Friday, 9 November 2018
Make'n'Break game from Ravensburger
Every Tuesday Eddie has a friend over after school. On warmer days they might be playing football in the garden, but when it's raining and cold, they stay indoors and either jump into the Minecraft world, or watch their favourite Youtubers.
LEGO and board games often come to the rescue from boredom too. I'm a big fan of board games, as they teach you how to think strategically, plan your moves in advance, communicate if you play as a team and boost spacial skills.
Ravensburger Make'n'Break game is aimed at children aged 8+.
Younger children might enjoy it as well, if you opt for easier blueprint cards.
Let's open the box, what do we find inside?
There are 10 building blocks of different colours, 80 Blueprint cards, 1 timer, 2 dies and a card tray.
You might be familiar with the original version of the game. This box, however, also offers an action version, which is totally fiendish.
Race against the clock to build the structures on the challenge cards.
The beauty of the game is that you can choose whether you want to make the game as simple or as hard as you like.
The more structures you complete within the time limit, the more points you will score. The player with the most points wins the game.
In the Original game you start by rolling the die and then setting the timer to the number that was rolled. As soon as the player or team is ready, the controller pushes the green start button.
Take the card from the compartment and reveal it. You have to create the structure which appears on the blueprint card.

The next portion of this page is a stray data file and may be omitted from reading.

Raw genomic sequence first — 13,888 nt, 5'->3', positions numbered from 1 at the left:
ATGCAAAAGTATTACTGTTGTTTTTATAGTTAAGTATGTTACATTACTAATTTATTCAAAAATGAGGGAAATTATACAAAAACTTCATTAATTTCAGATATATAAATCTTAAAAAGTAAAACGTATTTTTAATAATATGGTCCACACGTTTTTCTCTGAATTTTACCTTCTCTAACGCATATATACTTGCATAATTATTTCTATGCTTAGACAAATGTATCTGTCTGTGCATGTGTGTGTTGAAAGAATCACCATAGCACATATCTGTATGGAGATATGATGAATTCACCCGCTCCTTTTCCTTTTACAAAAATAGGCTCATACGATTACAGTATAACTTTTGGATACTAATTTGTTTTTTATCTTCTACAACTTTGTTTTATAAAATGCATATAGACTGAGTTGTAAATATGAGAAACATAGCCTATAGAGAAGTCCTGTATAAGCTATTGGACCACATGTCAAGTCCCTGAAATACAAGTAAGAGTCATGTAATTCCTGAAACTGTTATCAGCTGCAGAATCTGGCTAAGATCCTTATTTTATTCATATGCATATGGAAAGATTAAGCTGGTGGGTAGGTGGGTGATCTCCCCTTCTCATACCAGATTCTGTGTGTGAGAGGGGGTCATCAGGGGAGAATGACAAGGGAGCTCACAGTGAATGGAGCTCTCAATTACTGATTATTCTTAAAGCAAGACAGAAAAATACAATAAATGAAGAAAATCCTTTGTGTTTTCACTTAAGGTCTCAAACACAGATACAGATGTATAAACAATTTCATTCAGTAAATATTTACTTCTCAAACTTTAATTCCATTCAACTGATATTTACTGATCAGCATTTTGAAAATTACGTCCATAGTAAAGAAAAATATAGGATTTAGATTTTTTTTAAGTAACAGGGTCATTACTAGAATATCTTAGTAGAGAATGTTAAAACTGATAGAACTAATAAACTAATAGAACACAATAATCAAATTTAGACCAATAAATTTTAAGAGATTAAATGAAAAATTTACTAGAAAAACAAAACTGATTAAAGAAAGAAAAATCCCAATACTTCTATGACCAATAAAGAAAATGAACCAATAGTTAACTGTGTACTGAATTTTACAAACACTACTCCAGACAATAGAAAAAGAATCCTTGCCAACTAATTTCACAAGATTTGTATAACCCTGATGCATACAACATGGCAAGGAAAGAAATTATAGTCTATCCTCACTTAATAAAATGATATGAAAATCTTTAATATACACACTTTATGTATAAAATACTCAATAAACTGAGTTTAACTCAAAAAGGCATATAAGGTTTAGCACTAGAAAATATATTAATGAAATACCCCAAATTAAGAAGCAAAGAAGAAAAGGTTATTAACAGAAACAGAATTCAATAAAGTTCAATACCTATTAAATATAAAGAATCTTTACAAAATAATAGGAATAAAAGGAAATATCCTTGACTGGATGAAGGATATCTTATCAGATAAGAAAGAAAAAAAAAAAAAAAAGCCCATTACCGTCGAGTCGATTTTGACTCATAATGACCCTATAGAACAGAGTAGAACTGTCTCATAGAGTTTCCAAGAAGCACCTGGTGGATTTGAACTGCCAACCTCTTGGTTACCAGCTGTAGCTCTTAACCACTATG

There are 3 types of blueprint:
- Fully coloured blueprints - all building blocks must have the correct colour and position
- Partially coloured blueprints - All coloured building blocks must be in the same position as shown in the blueprint, the colour of the other blocks is ignored.
- Monocoloured blueprints - block colours are irrelevant.
As you hurry to build the structures featured on the cards, you will discover some super easy ones and some quite challenging. The structures on the higher scoring cards will take longer to construct.
But as the cards are shuffled before the game, it is a bit of a roulette, you don't know which cards you will get.
Be careful when building, and try not to knock the structure, or you will have to start again.
If you play as a team, you must remember to touch only those 5 blocks you have chosen at the beginning of your turn. You have to coordinate your efforts.
Once the structure is complete and correct, you break it.
The game ends after three full rounds of building, i.e. after each team completes 3 turns.
If there are only 2 players, you can use all 10 blocks to complete any of the structures.
This is a fun entertaining game, which could be enjoyed by the whole family.
Action version of the game is more complicated and challenging. In addition to the time die you need to use the action die, which shows the game modes to be employed during your turn.
For example, if you come across the symbol "Describe it!", one team member becomes an architect, while the other is the builder.
The architect gives verbal instructions to the builder as to where to place each block. The builder must rely on the architect giving precise instructions, as they are not allowed to peek at the blueprint card.
Fingertips - each member of the team may only use the tip of the index finger of one hand. This mode needs a lot of coordination, especially when lifting blocks.
It is as hard as it sounds, but is also great fun.
There are other modes - like Risky Business, when the team decides how many blueprints they are going to attempt this turn, and a very tricky Vertical/Horizontal mode, when one member of the team may only use the vertical blocks, and the other only horizontal.
It's all about the team work, coordination and strategic thinking.
This game will make an excellent gift for a birthday, or how about having a fun afternoon after a Christmas meal?! If you have competitive board game players in the family, they will enjoy this fast-pace game.
Disclosure: We received the game for the purposes of testing and reviewing. All opinions are our own.